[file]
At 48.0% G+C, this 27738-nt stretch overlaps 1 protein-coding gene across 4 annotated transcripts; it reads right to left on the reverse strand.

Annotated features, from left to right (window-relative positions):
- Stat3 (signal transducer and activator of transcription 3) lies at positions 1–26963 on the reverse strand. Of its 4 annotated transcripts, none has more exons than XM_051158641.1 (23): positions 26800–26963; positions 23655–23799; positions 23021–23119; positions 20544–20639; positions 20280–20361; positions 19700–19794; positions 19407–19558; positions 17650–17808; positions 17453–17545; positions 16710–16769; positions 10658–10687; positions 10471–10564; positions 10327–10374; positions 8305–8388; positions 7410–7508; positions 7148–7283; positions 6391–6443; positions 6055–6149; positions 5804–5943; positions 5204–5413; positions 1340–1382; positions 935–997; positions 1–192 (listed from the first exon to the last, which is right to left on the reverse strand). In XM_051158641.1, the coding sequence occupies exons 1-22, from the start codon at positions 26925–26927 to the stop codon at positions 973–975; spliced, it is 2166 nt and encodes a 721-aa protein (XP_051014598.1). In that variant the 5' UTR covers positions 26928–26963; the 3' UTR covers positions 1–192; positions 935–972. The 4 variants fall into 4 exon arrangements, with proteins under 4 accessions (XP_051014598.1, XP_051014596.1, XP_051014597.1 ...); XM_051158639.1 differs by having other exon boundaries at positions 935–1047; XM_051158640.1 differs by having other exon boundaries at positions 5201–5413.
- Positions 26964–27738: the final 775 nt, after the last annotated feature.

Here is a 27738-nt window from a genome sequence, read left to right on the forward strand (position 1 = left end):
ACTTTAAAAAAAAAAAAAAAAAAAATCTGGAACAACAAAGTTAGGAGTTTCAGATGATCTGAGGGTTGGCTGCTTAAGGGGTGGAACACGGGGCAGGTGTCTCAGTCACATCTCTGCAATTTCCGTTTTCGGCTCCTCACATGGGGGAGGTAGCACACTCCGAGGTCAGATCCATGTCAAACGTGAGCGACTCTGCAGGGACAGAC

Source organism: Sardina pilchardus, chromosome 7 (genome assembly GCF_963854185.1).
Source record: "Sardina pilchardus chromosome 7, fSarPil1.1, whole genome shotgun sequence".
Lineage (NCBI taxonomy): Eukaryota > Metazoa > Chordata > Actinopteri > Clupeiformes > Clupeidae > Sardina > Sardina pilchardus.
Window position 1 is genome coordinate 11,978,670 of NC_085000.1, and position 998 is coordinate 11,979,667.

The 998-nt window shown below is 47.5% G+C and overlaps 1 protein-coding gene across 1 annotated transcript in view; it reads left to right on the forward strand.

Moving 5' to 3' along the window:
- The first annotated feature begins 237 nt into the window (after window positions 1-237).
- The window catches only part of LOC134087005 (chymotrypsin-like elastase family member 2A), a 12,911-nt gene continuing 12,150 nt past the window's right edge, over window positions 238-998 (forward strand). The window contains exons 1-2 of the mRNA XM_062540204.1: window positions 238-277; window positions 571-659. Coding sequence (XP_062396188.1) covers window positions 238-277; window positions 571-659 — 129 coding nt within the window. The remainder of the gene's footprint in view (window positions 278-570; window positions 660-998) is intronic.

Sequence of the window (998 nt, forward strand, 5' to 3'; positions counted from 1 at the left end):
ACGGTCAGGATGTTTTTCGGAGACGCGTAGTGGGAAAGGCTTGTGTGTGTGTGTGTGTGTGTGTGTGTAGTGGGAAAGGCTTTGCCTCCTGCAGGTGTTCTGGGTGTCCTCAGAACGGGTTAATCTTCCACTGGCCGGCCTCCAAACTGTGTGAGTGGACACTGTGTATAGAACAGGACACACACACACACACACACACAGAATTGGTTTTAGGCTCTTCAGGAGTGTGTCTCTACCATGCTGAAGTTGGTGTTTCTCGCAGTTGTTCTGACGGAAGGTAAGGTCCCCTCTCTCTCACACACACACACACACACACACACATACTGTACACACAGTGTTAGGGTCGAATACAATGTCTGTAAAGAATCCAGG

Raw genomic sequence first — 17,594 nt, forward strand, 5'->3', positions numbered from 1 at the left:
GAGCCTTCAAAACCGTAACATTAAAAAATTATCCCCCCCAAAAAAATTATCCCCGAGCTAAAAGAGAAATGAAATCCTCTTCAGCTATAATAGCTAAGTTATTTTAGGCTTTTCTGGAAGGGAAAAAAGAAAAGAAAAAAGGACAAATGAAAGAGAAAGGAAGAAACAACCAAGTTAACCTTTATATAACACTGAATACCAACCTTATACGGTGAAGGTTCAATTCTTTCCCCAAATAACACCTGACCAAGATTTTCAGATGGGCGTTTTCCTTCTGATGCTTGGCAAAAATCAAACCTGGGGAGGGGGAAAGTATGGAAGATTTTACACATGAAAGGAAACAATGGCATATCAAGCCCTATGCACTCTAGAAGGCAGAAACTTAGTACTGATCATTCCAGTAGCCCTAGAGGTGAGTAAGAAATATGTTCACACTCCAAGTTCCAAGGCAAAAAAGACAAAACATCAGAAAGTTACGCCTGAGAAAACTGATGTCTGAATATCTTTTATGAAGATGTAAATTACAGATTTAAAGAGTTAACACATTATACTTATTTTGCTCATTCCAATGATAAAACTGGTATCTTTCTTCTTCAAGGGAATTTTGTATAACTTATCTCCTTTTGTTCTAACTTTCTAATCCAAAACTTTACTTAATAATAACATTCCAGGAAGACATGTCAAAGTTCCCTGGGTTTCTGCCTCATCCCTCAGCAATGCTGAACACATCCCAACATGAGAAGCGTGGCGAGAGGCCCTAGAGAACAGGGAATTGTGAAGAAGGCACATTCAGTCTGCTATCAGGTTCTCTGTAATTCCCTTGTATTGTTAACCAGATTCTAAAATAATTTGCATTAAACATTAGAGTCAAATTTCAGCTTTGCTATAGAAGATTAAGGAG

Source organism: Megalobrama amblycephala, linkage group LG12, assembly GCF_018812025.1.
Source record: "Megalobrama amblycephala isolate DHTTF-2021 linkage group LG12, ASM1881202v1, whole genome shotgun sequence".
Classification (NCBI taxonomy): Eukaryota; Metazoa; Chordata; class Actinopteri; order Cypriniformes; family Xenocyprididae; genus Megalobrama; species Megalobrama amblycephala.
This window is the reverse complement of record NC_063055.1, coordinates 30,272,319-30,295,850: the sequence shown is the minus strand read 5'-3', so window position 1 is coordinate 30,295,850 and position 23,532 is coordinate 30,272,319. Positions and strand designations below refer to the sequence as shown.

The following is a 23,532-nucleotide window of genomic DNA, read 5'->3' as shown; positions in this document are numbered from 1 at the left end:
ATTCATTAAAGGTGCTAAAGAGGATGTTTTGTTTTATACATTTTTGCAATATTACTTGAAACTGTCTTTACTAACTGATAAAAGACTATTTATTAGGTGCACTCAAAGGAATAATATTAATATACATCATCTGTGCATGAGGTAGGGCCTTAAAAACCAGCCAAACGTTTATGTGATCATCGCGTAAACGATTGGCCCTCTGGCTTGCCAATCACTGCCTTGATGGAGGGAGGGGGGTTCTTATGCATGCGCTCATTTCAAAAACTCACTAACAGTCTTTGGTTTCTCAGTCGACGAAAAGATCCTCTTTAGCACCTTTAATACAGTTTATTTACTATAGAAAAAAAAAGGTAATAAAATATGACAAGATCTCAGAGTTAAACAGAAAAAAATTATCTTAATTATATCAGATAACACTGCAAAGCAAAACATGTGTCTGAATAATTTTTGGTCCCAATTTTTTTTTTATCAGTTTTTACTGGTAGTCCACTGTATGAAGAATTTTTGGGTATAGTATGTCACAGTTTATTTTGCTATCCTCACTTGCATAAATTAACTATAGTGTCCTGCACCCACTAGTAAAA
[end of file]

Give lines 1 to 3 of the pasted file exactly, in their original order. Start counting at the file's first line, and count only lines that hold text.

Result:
At 48.0% G+C, this 27738-nt stretch overlaps 1 protein-coding gene across 4 annotated transcripts; it reads right to left on the reverse strand.

Annotated features, from left to right (window-relative positions):
- Stat3 (signal transducer and activator of transcription 3) lies at positions 1–26963 on the reverse strand. Of its 4 annotated transcripts, none has more exons than XM_051158641.1 (23): positions 26800–26963; positions 23655–23799; positions 23021–23119; positions 20544–20639; positions 20280–20361; positions 19700–19794; positions 19407–19558; positions 17650–17808; positions 17453–17545; positions 16710–16769; positions 10658–10687; positions 10471–10564; positions 10327–10374; positions 8305–8388; positions 7410–7508; positions 7148–7283; positions 6391–6443; positions 6055–6149; positions 5804–5943; positions 5204–5413; positions 1340–1382; positions 935–997; positions 1–192 (listed from the first exon to the last, which is right to left on the reverse strand). In XM_051158641.1, the coding sequence occupies exons 1-22, from the start codon at positions 26925–26927 to the stop codon at positions 973–975; spliced, it is 2166 nt and encodes a 721-aa protein (XP_051014598.1). In that variant the 5' UTR covers positions 26928–26963; the 3' UTR covers positions 1–192; positions 935–972. The 4 variants fall into 4 exon arrangements, with proteins under 4 accessions (XP_051014598.1, XP_051014596.1, XP_051014597.1 ...); XM_051158639.1 differs by having other exon boundaries at positions 935–1047; XM_051158640.1 differs by having other exon boundaries at positions 5201–5413.